Moy Mendez | Hope in the City

Moy Mendez

By Gabriela Clarke | Photo courtesy of Moy Mendez

Non-profit executive director Moy Mendez (MDiv ‘15) is using his education from Trinity Evangelical Divinity School to bring hope to Chicago. His five-year-old ministry, the Hope Center, is focused on serving the under-resourced community of Blue Island. Mendez wants to give community members the tools they need to set themselves up for lifelong success.

TEDS EDUCATION

Mendez always felt a calling to be involved with ministry in some capacity. He was in business school with a successful career when the Lord brought a mentor into his life who had gone to TEDS and encouraged him to do the same. Mendez took the advice, and his life changed.

Mendez had jumped right into a place rich with academic rigor and high standards, where he would learn for the first time how to think critically about theology. Dr. Elizabeth Sung’s class in cultural hermeneutics was particularly influential to him; it taught him to think deep and wide about spiritual formation. “TEDS was transformational for me,” he explained. “I went to sharpen my mind without realizing that God had actually sent me there to sharpen my spirit.”


TEDS is the place where I learned how to think critically . . . it was transformational for me.


Latin culture assigns a great deal of respect to authority figures; Mendez struggled to ask his professors questions at first because he didn’t want to be presumptuous. Under the guidance of those same professors, though, he soon became comfortable doing so. Looking back, this major challenge is something he is now grateful for. He says it was “paradigm shifting” to learn how to intellectually spar with others, questioning mindsets in order to better understand them and formulating God-honoring stances on topics and figures of the church.

MINISTRY

When Mendez launched his own ministry and became the pastor of a campus, he used the playbook he had gotten at TEDS in order to build up a flourishing community. “We have a focus on community economic development, so I’m using those same tools to help enrich my community not only in practical ways, but also in spiritual ways,” he said.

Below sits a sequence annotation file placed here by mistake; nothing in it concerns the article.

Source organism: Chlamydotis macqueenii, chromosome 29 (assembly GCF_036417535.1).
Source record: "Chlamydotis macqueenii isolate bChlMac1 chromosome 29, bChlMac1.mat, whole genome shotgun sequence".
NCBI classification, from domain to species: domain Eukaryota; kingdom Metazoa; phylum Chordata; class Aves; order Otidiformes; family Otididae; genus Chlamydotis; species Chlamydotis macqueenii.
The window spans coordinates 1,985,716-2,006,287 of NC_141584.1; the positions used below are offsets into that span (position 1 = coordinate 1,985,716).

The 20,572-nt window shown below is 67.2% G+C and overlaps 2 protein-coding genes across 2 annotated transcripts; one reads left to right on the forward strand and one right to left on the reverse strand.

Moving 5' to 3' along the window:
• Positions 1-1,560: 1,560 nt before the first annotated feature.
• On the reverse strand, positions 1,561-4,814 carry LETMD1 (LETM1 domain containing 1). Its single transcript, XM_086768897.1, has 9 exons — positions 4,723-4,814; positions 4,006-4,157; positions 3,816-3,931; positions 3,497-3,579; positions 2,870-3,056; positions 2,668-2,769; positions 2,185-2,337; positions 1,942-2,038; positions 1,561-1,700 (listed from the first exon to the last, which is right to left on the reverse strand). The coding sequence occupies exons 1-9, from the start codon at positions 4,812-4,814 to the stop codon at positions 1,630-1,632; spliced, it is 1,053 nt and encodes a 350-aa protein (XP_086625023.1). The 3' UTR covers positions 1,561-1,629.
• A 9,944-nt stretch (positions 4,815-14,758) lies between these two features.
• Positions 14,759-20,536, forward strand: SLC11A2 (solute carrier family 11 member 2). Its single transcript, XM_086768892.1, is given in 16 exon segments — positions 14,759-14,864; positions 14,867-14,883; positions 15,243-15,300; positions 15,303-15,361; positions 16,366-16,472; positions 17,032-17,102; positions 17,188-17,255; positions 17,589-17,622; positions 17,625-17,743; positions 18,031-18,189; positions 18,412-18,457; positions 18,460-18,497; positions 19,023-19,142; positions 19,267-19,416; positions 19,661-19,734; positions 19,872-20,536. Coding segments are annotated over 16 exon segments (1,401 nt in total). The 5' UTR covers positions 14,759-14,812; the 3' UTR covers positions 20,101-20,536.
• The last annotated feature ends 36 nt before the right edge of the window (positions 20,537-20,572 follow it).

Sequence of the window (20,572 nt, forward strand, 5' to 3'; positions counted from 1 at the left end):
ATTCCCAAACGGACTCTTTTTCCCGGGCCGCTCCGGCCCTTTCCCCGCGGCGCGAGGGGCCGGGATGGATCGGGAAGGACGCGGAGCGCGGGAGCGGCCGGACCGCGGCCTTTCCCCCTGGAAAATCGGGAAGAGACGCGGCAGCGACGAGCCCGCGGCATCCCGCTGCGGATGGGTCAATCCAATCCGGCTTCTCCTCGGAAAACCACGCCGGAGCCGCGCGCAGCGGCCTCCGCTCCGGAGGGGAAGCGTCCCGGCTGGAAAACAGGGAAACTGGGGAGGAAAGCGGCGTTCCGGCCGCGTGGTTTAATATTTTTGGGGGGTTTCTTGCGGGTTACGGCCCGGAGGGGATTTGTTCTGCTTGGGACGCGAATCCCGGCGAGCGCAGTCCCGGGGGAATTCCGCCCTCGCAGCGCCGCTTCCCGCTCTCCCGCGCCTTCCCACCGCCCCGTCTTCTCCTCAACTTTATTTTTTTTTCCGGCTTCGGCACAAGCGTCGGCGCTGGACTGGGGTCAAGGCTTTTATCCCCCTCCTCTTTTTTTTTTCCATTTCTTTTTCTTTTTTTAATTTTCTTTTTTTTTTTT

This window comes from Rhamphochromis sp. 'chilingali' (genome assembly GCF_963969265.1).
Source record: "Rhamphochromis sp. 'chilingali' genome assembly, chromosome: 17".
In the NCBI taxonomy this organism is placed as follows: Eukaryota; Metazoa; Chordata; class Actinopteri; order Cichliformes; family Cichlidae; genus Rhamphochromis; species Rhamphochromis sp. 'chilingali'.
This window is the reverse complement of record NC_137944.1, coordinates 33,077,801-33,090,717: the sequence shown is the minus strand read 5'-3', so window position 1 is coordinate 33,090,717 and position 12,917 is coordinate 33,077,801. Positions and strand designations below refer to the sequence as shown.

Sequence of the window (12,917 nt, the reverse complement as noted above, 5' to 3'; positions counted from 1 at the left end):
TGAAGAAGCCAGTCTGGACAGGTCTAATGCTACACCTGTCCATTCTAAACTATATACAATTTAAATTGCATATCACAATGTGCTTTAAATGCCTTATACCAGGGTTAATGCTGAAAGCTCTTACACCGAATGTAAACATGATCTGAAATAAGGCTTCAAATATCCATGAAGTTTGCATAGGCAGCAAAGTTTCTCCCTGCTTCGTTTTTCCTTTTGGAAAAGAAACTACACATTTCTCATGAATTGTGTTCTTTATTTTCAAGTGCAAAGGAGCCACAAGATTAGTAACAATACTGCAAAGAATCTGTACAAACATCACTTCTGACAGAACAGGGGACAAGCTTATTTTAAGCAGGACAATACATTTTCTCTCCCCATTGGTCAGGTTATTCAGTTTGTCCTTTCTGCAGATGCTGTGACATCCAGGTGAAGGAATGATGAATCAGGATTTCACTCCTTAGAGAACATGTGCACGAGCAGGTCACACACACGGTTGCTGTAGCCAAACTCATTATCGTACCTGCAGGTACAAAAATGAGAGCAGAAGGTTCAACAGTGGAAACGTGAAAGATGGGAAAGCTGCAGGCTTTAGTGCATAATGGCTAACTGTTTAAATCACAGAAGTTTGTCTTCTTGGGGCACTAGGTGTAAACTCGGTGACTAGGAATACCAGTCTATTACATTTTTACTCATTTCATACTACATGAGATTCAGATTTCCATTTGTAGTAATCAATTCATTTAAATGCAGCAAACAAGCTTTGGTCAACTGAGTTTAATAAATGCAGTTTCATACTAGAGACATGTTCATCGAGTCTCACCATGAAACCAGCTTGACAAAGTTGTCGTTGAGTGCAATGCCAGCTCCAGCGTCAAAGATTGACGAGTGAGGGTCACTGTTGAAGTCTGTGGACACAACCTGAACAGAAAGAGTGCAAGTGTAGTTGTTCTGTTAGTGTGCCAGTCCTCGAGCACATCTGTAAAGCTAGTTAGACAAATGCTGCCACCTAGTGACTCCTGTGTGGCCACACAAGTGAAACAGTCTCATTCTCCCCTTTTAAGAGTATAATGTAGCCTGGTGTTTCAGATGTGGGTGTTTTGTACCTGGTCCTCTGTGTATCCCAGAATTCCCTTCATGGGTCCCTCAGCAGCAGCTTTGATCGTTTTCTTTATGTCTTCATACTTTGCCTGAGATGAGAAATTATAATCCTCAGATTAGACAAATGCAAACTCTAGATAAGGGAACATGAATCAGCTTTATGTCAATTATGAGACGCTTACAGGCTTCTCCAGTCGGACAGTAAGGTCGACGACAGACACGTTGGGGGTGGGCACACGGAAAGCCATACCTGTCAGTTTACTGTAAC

The networks and friendships Mendez was able to benefit from at Trinity have lasted him beyond graduation as well. One of his good friends is now the head of the C.S. Lewis Institute, and the two are currently crossing paths professionally in their respective ministries.

The Hope Center is important to Mendez because it is a way for him to build bridges in love. In 2020 during the crisis of the pandemic, the ministry was able to resource and service about 10,000 people. The Hope Center focuses on creating and facilitating value in the neighborhood – specifically economic, intellectual, social, and spiritual value. Agriculture, auto mechanics, and technology are the avenues through which they minister to people.

They have an indoor and outdoor garden, and cohorts of students go through and learn the latest on tackling food insecurities by growing their own. Business students involved with the Hope Center teach the cohorts how to formulate plans to sell the food they grow. The garden is an educational one where seedling and weed management, canning, pickling, freeze-drying food, and more is taught. “Hope Garden is meant to not to give people fish, but to teach them how to fish,” Moy explained.

Certified auto technicians teach the community –particularly the vulnerable population– the basics of caring for their vehicles. A computer lab with 3D modeling is available for use, and the designs can be brought to life with the 3D printer. The director is not only an engineer but also a patent attorney, so those interested in taking their ideas to the next level can pursue doing so. The Hope Center wants to help people stretch the limits of their creativity, imagination, and problem-solving skills.


We need to do a good job connecting Sunday’s worship to Monday’s work.


Mendez is fully utilizing his TEDS education through the Hope Center. “I love seeing people go through our programs and leave inspired,” he said. “I love seeing people grow.” He says that TEDS prepared him for his ministry by instilling a boldness in him for pursuing his calling. He wants to encourage church leaders to also focus on how they can directly serve those God has placed around them and connect Sunday’s worship to Monday’s work.

Trinity is grateful for alumni who are doing the Lord’s work in the world, and committed to continuing to train up students with theological training that is both sound and bold.

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